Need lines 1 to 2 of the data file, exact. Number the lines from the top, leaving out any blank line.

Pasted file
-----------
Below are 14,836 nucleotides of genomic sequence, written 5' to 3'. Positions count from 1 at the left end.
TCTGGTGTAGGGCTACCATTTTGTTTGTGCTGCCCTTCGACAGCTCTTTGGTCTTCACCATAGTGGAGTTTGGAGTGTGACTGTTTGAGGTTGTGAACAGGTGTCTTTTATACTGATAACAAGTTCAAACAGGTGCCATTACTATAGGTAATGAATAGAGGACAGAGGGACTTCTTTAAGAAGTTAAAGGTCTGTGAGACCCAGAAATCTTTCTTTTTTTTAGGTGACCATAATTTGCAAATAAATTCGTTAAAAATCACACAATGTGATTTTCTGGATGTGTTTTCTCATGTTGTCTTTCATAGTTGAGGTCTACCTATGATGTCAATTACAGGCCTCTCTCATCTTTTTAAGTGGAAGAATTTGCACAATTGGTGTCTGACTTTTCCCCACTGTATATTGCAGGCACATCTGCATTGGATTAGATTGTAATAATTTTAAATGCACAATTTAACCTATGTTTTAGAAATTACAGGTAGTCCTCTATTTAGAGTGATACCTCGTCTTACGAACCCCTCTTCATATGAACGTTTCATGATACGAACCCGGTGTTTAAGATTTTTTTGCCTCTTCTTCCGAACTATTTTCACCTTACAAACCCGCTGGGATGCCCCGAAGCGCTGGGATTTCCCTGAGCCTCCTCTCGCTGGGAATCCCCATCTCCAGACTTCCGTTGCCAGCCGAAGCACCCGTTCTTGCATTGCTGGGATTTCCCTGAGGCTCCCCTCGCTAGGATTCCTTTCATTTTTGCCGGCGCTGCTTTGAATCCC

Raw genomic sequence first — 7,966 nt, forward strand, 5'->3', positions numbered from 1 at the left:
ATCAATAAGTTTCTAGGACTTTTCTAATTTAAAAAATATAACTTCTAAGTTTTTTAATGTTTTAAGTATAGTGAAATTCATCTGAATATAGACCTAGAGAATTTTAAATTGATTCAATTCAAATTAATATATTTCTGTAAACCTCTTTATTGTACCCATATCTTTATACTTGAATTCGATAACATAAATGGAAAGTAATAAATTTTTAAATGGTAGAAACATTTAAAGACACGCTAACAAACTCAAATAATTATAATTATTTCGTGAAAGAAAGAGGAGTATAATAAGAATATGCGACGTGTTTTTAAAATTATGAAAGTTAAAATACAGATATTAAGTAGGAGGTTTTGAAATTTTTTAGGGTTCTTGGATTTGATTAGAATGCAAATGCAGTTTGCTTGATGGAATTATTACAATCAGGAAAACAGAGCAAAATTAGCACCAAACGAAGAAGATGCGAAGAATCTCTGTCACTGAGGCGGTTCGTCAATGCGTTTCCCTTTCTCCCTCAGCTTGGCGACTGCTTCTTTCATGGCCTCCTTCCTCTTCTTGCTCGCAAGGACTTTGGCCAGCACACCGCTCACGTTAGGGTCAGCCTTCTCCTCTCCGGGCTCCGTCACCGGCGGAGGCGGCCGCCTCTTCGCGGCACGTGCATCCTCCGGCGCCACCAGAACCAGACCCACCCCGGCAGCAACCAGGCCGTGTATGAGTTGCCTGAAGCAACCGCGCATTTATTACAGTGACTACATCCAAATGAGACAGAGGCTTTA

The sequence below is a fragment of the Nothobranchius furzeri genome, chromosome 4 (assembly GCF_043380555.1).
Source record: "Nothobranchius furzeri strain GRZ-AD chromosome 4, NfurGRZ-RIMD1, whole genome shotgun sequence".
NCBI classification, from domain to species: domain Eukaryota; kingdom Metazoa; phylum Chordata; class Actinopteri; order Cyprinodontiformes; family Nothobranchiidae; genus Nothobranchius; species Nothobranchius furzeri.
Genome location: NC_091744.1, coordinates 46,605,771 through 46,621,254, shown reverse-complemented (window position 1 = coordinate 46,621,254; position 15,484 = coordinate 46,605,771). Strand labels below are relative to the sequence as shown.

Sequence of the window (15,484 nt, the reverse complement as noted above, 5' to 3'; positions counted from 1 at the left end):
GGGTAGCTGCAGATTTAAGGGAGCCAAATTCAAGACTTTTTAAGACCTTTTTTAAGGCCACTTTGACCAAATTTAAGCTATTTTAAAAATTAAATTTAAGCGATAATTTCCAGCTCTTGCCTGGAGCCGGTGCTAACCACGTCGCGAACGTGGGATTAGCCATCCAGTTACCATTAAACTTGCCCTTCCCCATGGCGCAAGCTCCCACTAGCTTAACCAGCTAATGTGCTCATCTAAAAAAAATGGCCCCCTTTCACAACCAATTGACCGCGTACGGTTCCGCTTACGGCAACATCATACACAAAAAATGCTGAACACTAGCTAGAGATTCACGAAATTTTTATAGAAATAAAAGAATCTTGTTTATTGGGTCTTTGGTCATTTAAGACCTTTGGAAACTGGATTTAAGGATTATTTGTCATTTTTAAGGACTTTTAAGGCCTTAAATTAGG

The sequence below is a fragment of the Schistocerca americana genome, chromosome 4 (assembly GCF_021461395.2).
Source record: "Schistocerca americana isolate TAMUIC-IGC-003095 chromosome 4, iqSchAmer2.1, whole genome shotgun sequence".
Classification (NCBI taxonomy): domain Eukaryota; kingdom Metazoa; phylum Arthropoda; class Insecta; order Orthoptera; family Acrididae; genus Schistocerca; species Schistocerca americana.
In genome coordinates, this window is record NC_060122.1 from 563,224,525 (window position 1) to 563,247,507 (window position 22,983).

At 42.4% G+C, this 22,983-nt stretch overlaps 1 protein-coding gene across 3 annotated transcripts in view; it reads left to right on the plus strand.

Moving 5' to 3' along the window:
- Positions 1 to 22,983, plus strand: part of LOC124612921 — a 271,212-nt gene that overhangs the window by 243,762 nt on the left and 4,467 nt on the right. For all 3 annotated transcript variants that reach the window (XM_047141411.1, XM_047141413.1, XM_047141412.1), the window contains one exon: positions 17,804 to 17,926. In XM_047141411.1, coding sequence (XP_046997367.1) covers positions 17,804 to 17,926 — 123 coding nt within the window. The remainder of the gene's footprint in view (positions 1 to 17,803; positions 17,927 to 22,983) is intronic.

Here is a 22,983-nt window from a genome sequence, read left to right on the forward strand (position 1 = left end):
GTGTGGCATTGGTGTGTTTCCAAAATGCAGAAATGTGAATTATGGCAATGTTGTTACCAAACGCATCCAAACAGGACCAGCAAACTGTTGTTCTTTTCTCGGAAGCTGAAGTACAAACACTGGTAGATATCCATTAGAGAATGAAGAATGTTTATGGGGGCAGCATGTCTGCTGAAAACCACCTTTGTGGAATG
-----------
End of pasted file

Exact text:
Below are 14,836 nucleotides of genomic sequence, written 5' to 3'. Positions count from 1 at the left end.
TCTGGTGTAGGGCTACCATTTTGTTTGTGCTGCCCTTCGACAGCTCTTTGGTCTTCACCATAGTGGAGTTTGGAGTGTGACTGTTTGAGGTTGTGAACAGGTGTCTTTTATACTGATAACAAGTTCAAACAGGTGCCATTACTATAGGTAATGAATAGAGGACAGAGGGACTTCTTTAAGAAGTTAAAGGTCTGTGAGACCCAGAAATCTTTCTTTTTTTTAGGTGACCATAATTTGCAAATAAATTCGTTAAAAATCACACAATGTGATTTTCTGGATGTGTTTTCTCATGTTGTCTTTCATAGTTGAGGTCTACCTATGATGTCAATTACAGGCCTCTCTCATCTTTTTAAGTGGAAGAATTTGCACAATTGGTGTCTGACTTTTCCCCACTGTATATTGCAGGCACATCTGCATTGGATTAGATTGTAATAATTTTAAATGCACAATTTAACCTATGTTTTAGAAATTACAGGTAGTCCTCTATTTAGAGTGATACCTCGTCTTACGAACCCCTCTTCATATGAACGTTTCATGATACGAACCCGGTGTTTAAGATTTTTTTGCCTCTTCTTCCGAACTATTTTCACCTTACAAACCCGCTGGGATGCCCCGAAGCGCTGGGATTTCCCTGAGCCTCCTCTCGCTGGGAATCCCCATCTCCAGACTTCCGTTGCCAGCCGAAGCACCCGTTCTTGCATTGCTGGGATTTCCCTGAGGCTCCCCTCGCTAGGATTCCTTTCATTTTTGCCGGCGCTGCTTTGAATCCC